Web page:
Courtesy of John Hammond
Music is used in many ways, from entertaining audiences to providing enjoyment for the musician, but music serves a purpose beyond just pleasant sound: it holds the ability to captivate emotion and express the human experience.
In one example of the blend of melody and spirit comes the dynamic bond between two Grady musicians: Isaac Turner and Jay Hammond. The two have been playing the saxophone since their days at Mary Lin Elementary School, and they were quick to discover their love of jazz.
When two musicians have been playing together for a long time, “you want that person to get better and that person wants you to get better too,” Hammond said.
Hammond added, “So you’re not in a competition but you’re always trying to make each other get better and you want the best for each other. [Turner] has become like a brother for me over the years.”
Turner and Hammond started saxophone together in 4th grade. They’ve stuck together through middle and high school, participating in music groups in and out of school. They have played in a jazz combo at Georgia State University’s music program, the Rialto, since middle school; a jazz combo has fewer members than a big band.
“The Rialto is good for the kids because it gives them a chance to play with all-star kids in the city,” music teacher and band director Brian Cook said. “It helps push them ahead because you’ve got everyone at your same level or above your level, and if you’re hungry for it, you’ll play a lot harder.”
This year Turner became the lead saxophone player in the Rialto Youth Jazz Orchestra (RYJO) program.
“My job is to lead the saxophone part, and in combos, there are different harmonies; so you are kind of like leading that point,” Turner said. “As a jazz musician, your goal is to get as good as you can [and] know as much as you can about your horn and jazz itself.”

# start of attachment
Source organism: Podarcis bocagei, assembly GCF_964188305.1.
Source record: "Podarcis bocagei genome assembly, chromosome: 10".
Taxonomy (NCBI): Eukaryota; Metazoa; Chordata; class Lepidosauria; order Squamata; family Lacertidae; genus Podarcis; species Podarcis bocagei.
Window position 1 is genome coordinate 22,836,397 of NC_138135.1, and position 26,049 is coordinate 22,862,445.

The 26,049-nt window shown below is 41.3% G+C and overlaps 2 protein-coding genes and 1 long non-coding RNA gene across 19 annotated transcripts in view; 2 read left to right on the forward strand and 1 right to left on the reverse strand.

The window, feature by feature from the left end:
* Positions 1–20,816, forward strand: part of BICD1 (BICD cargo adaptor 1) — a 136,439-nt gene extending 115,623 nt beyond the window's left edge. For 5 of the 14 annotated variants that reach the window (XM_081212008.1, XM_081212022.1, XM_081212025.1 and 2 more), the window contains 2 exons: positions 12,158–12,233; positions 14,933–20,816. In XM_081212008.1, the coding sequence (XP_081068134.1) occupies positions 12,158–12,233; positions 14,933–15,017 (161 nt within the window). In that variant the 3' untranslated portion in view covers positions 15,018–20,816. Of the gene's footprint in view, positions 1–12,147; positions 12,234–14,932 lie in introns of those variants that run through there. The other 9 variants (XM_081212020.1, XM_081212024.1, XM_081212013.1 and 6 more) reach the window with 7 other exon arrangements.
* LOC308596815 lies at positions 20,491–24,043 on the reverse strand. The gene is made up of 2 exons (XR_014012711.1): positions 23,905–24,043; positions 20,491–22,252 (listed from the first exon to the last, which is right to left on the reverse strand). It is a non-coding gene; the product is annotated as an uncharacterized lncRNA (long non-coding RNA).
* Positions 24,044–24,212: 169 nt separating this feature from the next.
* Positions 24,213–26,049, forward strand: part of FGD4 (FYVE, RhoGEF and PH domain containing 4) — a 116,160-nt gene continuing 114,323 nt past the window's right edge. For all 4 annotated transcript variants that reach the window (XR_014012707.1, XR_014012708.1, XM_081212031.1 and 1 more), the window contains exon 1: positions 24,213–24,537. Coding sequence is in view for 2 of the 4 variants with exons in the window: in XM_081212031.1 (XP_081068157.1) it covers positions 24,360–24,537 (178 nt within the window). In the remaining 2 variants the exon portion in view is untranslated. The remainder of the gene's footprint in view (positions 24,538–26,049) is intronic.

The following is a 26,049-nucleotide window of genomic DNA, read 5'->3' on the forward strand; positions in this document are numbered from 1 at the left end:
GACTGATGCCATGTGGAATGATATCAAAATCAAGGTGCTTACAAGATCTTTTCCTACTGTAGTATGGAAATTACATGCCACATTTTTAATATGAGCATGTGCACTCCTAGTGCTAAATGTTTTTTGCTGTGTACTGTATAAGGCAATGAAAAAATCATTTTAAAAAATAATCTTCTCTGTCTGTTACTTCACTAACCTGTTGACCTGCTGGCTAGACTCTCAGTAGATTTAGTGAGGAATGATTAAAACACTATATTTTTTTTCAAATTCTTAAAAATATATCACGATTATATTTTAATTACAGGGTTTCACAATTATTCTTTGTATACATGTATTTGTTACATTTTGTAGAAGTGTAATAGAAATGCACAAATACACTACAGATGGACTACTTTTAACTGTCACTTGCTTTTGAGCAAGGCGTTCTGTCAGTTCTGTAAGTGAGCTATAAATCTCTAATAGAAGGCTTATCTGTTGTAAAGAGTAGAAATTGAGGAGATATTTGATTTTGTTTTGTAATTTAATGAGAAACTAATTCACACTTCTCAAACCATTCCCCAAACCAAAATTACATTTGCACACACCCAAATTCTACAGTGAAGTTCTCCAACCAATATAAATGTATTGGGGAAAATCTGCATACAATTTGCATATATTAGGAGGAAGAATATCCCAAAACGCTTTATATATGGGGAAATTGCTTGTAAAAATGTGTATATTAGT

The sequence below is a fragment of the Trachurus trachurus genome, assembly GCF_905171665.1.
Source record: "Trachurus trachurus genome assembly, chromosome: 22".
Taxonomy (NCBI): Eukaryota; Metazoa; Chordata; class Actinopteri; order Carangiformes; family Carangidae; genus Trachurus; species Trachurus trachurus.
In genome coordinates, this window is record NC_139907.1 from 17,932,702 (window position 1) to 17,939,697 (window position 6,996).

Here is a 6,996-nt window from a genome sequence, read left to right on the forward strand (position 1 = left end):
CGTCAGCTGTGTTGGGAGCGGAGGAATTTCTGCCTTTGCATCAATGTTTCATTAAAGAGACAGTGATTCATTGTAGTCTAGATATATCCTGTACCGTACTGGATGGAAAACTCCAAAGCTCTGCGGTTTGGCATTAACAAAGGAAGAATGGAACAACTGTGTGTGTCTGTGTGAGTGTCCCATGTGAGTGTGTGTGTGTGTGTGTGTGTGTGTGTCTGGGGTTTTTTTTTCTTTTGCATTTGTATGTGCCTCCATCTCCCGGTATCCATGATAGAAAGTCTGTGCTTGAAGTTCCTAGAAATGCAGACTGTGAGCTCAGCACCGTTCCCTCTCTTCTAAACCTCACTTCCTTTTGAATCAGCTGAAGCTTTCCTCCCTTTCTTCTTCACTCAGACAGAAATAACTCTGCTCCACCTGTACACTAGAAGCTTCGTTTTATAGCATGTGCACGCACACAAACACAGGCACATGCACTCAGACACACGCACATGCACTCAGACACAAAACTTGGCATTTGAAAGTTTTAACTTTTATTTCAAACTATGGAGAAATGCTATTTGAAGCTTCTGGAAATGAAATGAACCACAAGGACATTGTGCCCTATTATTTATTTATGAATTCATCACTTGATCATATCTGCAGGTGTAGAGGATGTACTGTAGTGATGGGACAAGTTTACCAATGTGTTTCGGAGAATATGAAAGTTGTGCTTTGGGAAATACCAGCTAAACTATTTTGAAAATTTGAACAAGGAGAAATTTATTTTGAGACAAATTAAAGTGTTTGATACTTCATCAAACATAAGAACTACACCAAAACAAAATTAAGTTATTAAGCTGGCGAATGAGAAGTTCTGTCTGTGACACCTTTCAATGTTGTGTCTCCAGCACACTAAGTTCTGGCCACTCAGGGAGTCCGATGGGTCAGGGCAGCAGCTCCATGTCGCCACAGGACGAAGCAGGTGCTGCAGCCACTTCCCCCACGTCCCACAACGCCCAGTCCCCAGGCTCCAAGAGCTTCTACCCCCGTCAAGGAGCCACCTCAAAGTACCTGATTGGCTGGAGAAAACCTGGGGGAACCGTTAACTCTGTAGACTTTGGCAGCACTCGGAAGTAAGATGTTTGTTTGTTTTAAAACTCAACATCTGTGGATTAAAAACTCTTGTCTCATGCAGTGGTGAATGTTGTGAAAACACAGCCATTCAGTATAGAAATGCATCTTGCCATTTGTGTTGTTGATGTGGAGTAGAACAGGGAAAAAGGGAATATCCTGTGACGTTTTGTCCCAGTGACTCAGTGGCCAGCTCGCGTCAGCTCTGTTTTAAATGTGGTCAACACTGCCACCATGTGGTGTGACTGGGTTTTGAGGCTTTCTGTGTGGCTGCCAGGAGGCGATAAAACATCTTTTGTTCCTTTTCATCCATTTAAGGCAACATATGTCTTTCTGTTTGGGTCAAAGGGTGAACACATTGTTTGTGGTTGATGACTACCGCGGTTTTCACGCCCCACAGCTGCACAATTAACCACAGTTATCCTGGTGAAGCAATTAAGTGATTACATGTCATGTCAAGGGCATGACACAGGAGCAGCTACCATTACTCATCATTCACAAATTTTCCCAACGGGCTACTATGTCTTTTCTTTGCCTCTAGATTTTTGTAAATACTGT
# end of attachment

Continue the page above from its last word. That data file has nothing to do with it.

Turner and Hammond participated in the jazz major at Georgia’s Governor’s Honors Program (GHP) last summer. The acceptance process for GHP’s jazz program is rigorous and competitive, with only six people selected statewide.
“They were like sponges,” said Marcus Lewis, trombonist and GHP jazz instructor. “They would just soak up all the information and really work hard and were always asking questions and always thirsty for knowledge. As an educator, it was a real treat working with them because they were so talented.”
Jazz is characterized by smoothly flowing improvisation. When jazz musicians and combos perform, they usually make the music up as they go along.
“I have been really working on [improvising] for many years, so it comes naturally over time,” Turner said. “You understand chord changes and different kinds of scales, and you learn to apply them in different ways depending on the style and the way the chords move. I am actually not too good at reading sheet music; I prefer improvisation.”
There are many different styles of jazz, including bossa nova, smooth jazz, bebop, big band and contemporary. This large variety gives jazz players options. Hammond says Turner’s playing is smoother than his own.
“When I play, I feel like I attack more,” Hammond said. “He has more smoothness and elegance.” ‘Attack’ is a term meaning that a note is strongly articulated.
The relationship between Turner and Hammond has served them well in their musicianship throughout the years. Their teachers think this will continue to be beneficial.
“Something special about those two is they’re able to compete with each other and also push each other to get better without there being a negative vibe about it, and that’s really hard to do,” Lewis said. “It is almost like they’re brothers. It’s like a loving way of competing.”